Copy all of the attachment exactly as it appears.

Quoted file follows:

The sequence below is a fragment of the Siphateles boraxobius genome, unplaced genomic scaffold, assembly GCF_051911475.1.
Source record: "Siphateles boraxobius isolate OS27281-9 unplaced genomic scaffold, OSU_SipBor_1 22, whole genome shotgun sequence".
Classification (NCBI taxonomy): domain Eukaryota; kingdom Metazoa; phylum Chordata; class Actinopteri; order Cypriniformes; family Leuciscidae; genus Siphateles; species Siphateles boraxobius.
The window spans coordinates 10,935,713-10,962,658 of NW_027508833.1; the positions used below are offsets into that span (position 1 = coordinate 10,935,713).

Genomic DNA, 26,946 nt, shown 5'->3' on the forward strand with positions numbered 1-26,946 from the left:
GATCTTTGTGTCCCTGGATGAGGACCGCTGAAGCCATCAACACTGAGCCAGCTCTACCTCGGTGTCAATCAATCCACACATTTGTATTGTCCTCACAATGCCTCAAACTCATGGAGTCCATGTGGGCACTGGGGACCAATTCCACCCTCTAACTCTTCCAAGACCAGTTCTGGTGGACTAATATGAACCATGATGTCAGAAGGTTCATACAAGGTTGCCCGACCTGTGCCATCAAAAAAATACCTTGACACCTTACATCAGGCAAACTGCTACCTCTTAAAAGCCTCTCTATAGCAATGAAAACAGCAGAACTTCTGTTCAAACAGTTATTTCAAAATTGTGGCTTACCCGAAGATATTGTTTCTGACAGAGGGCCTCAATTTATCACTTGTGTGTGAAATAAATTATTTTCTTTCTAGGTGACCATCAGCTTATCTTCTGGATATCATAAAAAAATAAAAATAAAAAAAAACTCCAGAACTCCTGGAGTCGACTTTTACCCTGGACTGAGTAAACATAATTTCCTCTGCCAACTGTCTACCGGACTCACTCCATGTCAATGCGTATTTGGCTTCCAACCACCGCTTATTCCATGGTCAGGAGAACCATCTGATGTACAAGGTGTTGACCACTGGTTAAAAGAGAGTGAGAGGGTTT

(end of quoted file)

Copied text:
The sequence below is a fragment of the Siphateles boraxobius genome, unplaced genomic scaffold, assembly GCF_051911475.1.
Source record: "Siphateles boraxobius isolate OS27281-9 unplaced genomic scaffold, OSU_SipBor_1 22, whole genome shotgun sequence".
Classification (NCBI taxonomy): domain Eukaryota; kingdom Metazoa; phylum Chordata; class Actinopteri; order Cypriniformes; family Leuciscidae; genus Siphateles; species Siphateles boraxobius.
The window spans coordinates 10,935,713-10,962,658 of NW_027508833.1; the positions used below are offsets into that span (position 1 = coordinate 10,935,713).

Genomic DNA, 26,946 nt, shown 5'->3' on the forward strand with positions numbered 1-26,946 from the left:
GATCTTTGTGTCCCTGGATGAGGACCGCTGAAGCCATCAACACTGAGCCAGCTCTACCTCGGTGTCAATCAATCCACACATTTGTATTGTCCTCACAATGCCTCAAACTCATGGAGTCCATGTGGGCACTGGGGACCAATTCCACCCTCTAACTCTTCCAAGACCAGTTCTGGTGGACTAATATGAACCATGATGTCAGAAGGTTCATACAAGGTTGCCCGACCTGTGCCATCAAAAAAATACCTTGACACCTTACATCAGGCAAACTGCTACCTCTTAAAAGCCTCTCTATAGCAATGAAAACAGCAGAACTTCTGTTCAAACAGTTATTTCAAAATTGTGGCTTACCCGAAGATATTGTTTCTGACAGAGGGCCTCAATTTATCACTTGTGTGTGAAATAAATTATTTTCTTTCTAGGTGACCATCAGCTTATCTTCTGGATATCATAAAAAAATAAAAATAAAAAAAAACTCCAGAACTCCTGGAGTCGACTTTTACCCTGGACTGAGTAAACATAATTTCCTCTGCCAACTGTCTACCGGACTCACTCCATGTCAATGCGTATTTGGCTTCCAACCACCGCTTATTCCATGGTCAGGAGAACCATCTGATGTACAAGGTGTTGACCACTGGTTAAAAGAGAGTGAGAGGGTTT